Risk and Maintenance Factors for Bulimic Pathology  (2007)

Researcher(s):

Project Categories

Principal Investigator:
Eric Stice, Ph.D. 
Heather Shaw, Ph.D. 
David Springer, Ph.D.

Duration: 8/02 – 8/07

Bulimic pathology is one of the most common psychiatric problems faced by adolescent females, is characterized by a persistent course, can result in serious medical complications, and is associated with comorbid psychopathology and functional impairment. Although longitudinal studies have identified risk factors for bulimic pathology, these factors are relatively weak predictors of symptom onset and little is known about how these factors work together to promote this disorder. There have also been few studies on the factors that predict persistence of bulimic pathology (maintenance factors) or the role of comorbid psychiatric conditions in the etiology or maintenance of bulimic pathology. Finally, past etiologic and maintenance studies have been limited by certain methodological shortcomings (e.g., small samples, short follow-up periods, high attrition, reliance on self-report data, and a lack of structured diagnostic interviews). Accordingly, the primary and secondary aims of the proposed study are to:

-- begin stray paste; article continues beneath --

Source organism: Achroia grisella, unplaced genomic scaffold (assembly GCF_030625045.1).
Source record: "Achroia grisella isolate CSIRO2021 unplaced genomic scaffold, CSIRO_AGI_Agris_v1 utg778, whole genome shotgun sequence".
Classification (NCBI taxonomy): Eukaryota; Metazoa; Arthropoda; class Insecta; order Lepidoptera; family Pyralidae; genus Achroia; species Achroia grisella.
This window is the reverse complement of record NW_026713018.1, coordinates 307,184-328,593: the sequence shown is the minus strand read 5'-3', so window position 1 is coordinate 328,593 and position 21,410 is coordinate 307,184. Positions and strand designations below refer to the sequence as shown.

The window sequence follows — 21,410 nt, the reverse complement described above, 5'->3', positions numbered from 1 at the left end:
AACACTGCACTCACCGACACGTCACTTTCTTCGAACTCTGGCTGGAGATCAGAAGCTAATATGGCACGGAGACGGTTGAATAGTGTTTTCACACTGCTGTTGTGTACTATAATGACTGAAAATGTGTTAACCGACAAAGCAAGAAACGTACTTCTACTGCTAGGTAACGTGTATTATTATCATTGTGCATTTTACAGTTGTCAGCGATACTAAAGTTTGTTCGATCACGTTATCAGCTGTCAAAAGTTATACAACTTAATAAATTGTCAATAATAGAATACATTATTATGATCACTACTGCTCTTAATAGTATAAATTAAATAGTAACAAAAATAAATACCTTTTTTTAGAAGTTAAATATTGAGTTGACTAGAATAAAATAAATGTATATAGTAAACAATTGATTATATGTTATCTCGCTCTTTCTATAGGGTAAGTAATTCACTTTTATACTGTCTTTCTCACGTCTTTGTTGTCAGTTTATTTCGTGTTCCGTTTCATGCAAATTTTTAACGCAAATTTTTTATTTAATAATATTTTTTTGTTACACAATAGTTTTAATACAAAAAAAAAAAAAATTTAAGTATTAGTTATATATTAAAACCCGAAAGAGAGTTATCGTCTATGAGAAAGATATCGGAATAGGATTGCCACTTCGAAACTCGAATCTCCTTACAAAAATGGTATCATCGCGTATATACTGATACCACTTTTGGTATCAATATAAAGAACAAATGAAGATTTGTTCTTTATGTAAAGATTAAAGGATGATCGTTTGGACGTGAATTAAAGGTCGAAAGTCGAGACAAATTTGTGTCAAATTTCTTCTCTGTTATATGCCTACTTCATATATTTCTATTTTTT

• (1) investigate a set of putative risk and maintaining factors for bulimic pathology,
  • (2) test mediational and moderational theories concerning how these factors work together to promote and maintain bulimic pathology, and
  • (3) examine the role of comorbid psychopathology in onset and maintenance of bulimic pathology.

A tertiary aim is to further document the impact of bulimic pathology on subjective distress, psychosocial functioning, and health care utilization. These aims will be achieved by following a large representative cohort of adolescent females (N = 496), which has been assessed annually since age 13, for another four years. When complete, this cohort will have been followed annually for 8 years, making it the longest prospective study of adolescent bulimic pathology to date. Certain methodological limitations of past studies will be addressed (e.g., by collecting multiple-reporter data and using structured psychiatric interviews). Cutting-edge quantitative methods will be used to test hypotheses. Thus, the proposed continuation of this longitudinal study should advance our knowledge of the risk and maintenance factors for bulimic pathology and therefore provide direction for the design of prevention and treatment programs for this serous and pervasive psychiatric problem.

Sponsor:
National Institute of Mental Health

Keywords: health care